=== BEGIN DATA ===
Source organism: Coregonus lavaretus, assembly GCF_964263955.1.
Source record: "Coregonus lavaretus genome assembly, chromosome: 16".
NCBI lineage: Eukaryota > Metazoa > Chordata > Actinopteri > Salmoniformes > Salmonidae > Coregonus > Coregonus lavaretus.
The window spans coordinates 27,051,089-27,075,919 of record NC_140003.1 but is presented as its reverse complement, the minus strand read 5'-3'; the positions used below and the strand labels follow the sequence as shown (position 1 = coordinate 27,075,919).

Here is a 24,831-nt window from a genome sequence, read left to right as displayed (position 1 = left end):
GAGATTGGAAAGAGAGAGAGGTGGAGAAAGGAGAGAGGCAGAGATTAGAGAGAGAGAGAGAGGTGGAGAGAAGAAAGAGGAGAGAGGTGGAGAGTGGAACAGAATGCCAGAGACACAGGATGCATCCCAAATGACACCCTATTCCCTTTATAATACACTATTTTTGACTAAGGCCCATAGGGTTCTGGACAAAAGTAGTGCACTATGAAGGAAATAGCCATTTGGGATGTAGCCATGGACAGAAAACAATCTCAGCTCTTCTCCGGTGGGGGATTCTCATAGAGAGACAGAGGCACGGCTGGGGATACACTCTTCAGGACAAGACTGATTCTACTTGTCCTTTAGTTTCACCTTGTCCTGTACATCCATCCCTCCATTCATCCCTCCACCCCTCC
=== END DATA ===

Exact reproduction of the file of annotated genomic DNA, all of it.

Source organism: Coregonus lavaretus, assembly GCF_964263955.1.
Source record: "Coregonus lavaretus genome assembly, chromosome: 16".
NCBI lineage: Eukaryota > Metazoa > Chordata > Actinopteri > Salmoniformes > Salmonidae > Coregonus > Coregonus lavaretus.
The window spans coordinates 27,051,089-27,075,919 of record NC_140003.1 but is presented as its reverse complement, the minus strand read 5'-3'; the positions used below and the strand labels follow the sequence as shown (position 1 = coordinate 27,075,919).

Here is a 24,831-nt window from a genome sequence, read left to right as displayed (position 1 = left end):
GAGATTGGAAAGAGAGAGAGGTGGAGAAAGGAGAGAGGCAGAGATTAGAGAGAGAGAGAGAGGTGGAGAGAAGAAAGAGGAGAGAGGTGGAGAGTGGAACAGAATGCCAGAGACACAGGATGCATCCCAAATGACACCCTATTCCCTTTATAATACACTATTTTTGACTAAGGCCCATAGGGTTCTGGACAAAAGTAGTGCACTATGAAGGAAATAGCCATTTGGGATGTAGCCATGGACAGAAAACAATCTCAGCTCTTCTCCGGTGGGGGATTCTCATAGAGAGACAGAGGCACGGCTGGGGATACACTCTTCAGGACAAGACTGATTCTACTTGTCCTTTAGTTTCACCTTGTCCTGTACATCCATCCCTCCATTCATCCCTCCACCCCTCC